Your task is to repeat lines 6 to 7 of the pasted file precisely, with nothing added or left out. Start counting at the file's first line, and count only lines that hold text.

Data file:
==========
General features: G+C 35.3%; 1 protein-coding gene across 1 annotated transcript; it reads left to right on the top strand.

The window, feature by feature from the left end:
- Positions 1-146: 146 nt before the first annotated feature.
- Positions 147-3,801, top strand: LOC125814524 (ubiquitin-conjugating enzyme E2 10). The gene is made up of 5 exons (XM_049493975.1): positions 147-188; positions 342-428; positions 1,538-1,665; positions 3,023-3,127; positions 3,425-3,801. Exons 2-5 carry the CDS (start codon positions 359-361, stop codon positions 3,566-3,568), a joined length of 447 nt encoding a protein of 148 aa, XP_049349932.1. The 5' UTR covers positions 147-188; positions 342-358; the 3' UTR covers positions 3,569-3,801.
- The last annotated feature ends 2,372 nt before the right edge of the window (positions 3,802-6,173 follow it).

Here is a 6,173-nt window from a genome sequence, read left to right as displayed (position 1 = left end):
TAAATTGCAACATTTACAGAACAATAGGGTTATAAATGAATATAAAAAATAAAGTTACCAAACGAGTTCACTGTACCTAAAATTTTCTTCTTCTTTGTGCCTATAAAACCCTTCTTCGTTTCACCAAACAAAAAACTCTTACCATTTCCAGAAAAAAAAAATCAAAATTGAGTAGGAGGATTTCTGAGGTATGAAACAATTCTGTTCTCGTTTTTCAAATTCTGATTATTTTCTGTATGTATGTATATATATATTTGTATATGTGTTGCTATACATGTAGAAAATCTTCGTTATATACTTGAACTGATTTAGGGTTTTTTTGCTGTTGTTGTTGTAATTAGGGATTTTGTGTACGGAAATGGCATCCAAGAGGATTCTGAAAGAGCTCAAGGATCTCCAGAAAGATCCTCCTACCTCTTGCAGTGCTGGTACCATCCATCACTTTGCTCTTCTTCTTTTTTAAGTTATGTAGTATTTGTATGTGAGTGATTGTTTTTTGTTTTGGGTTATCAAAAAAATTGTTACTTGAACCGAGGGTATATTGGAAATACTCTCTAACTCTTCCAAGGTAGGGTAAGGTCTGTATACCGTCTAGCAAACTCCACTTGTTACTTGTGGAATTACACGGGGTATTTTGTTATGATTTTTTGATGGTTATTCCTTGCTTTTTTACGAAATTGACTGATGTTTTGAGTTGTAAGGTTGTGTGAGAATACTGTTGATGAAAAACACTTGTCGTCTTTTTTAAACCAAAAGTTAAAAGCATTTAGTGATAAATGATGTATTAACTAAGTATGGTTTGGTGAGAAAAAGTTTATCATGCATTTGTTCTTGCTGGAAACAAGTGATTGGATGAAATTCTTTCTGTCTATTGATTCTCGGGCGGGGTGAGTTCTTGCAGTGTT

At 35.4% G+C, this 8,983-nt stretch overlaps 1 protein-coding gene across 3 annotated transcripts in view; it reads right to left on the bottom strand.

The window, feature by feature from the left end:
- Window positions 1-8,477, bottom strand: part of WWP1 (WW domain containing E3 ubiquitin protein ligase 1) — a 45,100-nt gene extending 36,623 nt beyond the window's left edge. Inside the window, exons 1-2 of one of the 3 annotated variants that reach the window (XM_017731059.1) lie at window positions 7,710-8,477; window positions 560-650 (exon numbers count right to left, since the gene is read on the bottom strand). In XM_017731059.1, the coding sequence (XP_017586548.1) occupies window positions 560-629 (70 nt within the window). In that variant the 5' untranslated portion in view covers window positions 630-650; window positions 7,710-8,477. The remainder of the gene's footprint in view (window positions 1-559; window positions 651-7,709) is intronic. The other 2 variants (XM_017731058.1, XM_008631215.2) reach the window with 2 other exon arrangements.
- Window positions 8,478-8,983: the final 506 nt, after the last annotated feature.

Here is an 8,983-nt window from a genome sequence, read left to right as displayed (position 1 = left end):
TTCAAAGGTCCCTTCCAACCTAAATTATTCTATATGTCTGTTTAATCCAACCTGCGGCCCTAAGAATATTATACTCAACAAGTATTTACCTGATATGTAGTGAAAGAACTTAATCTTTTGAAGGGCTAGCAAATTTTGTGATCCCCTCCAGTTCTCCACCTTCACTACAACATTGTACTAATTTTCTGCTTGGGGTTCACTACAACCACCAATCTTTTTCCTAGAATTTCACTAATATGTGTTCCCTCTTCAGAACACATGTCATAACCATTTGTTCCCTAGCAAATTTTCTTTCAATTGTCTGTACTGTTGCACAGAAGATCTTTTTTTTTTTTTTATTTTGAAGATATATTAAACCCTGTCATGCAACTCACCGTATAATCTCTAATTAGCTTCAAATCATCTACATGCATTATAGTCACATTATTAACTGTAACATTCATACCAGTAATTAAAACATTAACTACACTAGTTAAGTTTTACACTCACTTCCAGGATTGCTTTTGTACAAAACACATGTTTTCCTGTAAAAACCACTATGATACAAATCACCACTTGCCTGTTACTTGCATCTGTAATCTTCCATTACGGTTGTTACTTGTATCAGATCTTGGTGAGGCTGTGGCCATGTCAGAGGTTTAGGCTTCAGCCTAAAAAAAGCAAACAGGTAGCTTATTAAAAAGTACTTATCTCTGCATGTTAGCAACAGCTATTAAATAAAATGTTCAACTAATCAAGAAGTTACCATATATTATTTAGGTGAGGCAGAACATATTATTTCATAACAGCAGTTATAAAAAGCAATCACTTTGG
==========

Here is a 6,173-nt window from a genome sequence, read left to right as displayed (position 1 = left end):
TAAATTGCAACATTTACAGAACAATAGGGTTATAAATGAATATAAAAAATAAAGTTACCAAACGAGTTCACTGTACCTAAAATTTTCTTCTTCTTTGTGCCTATAAAACCCTTCTTCGTTTCACCAAACAAAAAACTCTTACCATTTCCAGAAAAAAAAAATCAAAATTGAGTAGGAGGATTTCTGAGGTATGAAACAATTCTGTTCTCGTTTTTCAAATTCTGATTATTTTCTGTATGTATGTATATATATATTTGTATATGTGTTGCTATACATGTAGAAAATCTTCGTTATATACTTGAACTGATTTAGGGTTTTTTTGCTGTTGTTGTTGTAATTAGGGATTTTGTGTACGGAAATGGCATCCAAGAGGATTCTGAAAGAGCTCAAGGATCTCCAGAAAGATCCTCCTACCTCTTGCAGTGCTGGTACCATCCATCACTTTGCTCTTCTTCTTTTTTAAGTTATGTAGTATTTGTATGTGAGTGATTGTTTTTTGTTTTGGGTTATCAAAAAAATTGTTACTTGAACCGAGGGTATATTGGAAATACTCTCTAACTCTTCCAAGGTAGGGTAAGGTCTGTATACCGTCTAGCAAACTCCACTTGTTACTTGTGGAATTACACGGGGTATTTTGTTATGATTTTTTGATGGTTATTCCTTGCTTTTTTACGAAATTGACTGATGTTTTGAGTTGTAAGGTTGTGTGAGAATACTGTTGATGAAAAACACTTGTCGTCTTTTTTAAACCAAAAGTTAAAAGCATTTAGTGATAAATGATGTATTAACTAAGTATGGTTTGGTGAGAAAAAGTTTATCATGCATTTGTTCTTGCTGGAAACAAGTGATTGGATGAAATTCTTTCTGTCTATTGATTCTCGGGCGGGGTGAGTTCTTGCAGTGTT